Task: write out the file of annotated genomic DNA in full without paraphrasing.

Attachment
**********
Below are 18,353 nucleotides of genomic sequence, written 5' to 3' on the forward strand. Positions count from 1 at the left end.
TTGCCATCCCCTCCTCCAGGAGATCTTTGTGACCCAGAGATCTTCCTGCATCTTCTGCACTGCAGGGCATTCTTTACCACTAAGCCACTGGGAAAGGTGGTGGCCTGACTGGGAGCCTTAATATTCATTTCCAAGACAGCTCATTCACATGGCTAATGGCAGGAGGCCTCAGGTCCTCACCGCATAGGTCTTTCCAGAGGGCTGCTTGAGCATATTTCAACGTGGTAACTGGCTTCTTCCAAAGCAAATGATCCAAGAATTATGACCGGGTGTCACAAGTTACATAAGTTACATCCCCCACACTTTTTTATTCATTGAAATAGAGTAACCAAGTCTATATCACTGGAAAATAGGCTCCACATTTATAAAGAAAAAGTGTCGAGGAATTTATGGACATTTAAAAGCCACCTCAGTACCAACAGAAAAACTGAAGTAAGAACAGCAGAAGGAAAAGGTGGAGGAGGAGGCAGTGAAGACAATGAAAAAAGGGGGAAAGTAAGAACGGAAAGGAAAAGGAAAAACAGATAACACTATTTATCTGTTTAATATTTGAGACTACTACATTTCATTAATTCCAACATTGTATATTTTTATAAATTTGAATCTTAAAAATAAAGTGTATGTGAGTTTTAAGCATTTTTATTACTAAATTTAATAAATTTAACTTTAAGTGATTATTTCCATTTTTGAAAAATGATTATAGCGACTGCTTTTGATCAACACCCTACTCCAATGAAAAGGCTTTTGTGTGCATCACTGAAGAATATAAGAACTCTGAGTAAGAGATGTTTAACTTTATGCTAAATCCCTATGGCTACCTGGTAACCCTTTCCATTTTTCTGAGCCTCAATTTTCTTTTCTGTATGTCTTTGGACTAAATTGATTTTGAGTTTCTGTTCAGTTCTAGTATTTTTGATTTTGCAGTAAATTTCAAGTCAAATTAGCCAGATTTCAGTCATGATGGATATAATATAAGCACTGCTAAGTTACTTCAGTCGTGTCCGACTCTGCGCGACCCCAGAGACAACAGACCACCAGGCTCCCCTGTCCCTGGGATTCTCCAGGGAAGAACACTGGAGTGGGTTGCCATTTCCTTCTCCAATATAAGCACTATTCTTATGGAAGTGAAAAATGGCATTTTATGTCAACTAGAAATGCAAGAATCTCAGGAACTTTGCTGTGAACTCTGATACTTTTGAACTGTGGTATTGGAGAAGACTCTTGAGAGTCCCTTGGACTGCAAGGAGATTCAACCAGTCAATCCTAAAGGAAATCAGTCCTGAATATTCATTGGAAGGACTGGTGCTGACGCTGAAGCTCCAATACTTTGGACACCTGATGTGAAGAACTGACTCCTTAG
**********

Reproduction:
Below are 18,353 nucleotides of genomic sequence, written 5' to 3' on the forward strand. Positions count from 1 at the left end.
TTGCCATCCCCTCCTCCAGGAGATCTTTGTGACCCAGAGATCTTCCTGCATCTTCTGCACTGCAGGGCATTCTTTACCACTAAGCCACTGGGAAAGGTGGTGGCCTGACTGGGAGCCTTAATATTCATTTCCAAGACAGCTCATTCACATGGCTAATGGCAGGAGGCCTCAGGTCCTCACCGCATAGGTCTTTCCAGAGGGCTGCTTGAGCATATTTCAACGTGGTAACTGGCTTCTTCCAAAGCAAATGATCCAAGAATTATGACCGGGTGTCACAAGTTACATAAGTTACATCCCCCACACTTTTTTATTCATTGAAATAGAGTAACCAAGTCTATATCACTGGAAAATAGGCTCCACATTTATAAAGAAAAAGTGTCGAGGAATTTATGGACATTTAAAAGCCACCTCAGTACCAACAGAAAAACTGAAGTAAGAACAGCAGAAGGAAAAGGTGGAGGAGGAGGCAGTGAAGACAATGAAAAAAGGGGGAAAGTAAGAACGGAAAGGAAAAGGAAAAACAGATAACACTATTTATCTGTTTAATATTTGAGACTACTACATTTCATTAATTCCAACATTGTATATTTTTATAAATTTGAATCTTAAAAATAAAGTGTATGTGAGTTTTAAGCATTTTTATTACTAAATTTAATAAATTTAACTTTAAGTGATTATTTCCATTTTTGAAAAATGATTATAGCGACTGCTTTTGATCAACACCCTACTCCAATGAAAAGGCTTTTGTGTGCATCACTGAAGAATATAAGAACTCTGAGTAAGAGATGTTTAACTTTATGCTAAATCCCTATGGCTACCTGGTAACCCTTTCCATTTTTCTGAGCCTCAATTTTCTTTTCTGTATGTCTTTGGACTAAATTGATTTTGAGTTTCTGTTCAGTTCTAGTATTTTTGATTTTGCAGTAAATTTCAAGTCAAATTAGCCAGATTTCAGTCATGATGGATATAATATAAGCACTGCTAAGTTACTTCAGTCGTGTCCGACTCTGCGCGACCCCAGAGACAACAGACCACCAGGCTCCCCTGTCCCTGGGATTCTCCAGGGAAGAACACTGGAGTGGGTTGCCATTTCCTTCTCCAATATAAGCACTATTCTTATGGAAGTGAAAAATGGCATTTTATGTCAACTAGAAATGCAAGAATCTCAGGAACTTTGCTGTGAACTCTGATACTTTTGAACTGTGGTATTGGAGAAGACTCTTGAGAGTCCCTTGGACTGCAAGGAGATTCAACCAGTCAATCCTAAAGGAAATCAGTCCTGAATATTCATTGGAAGGACTGGTGCTGACGCTGAAGCTCCAATACTTTGGACACCTGATGTGAAGAACTGACTCCTTAG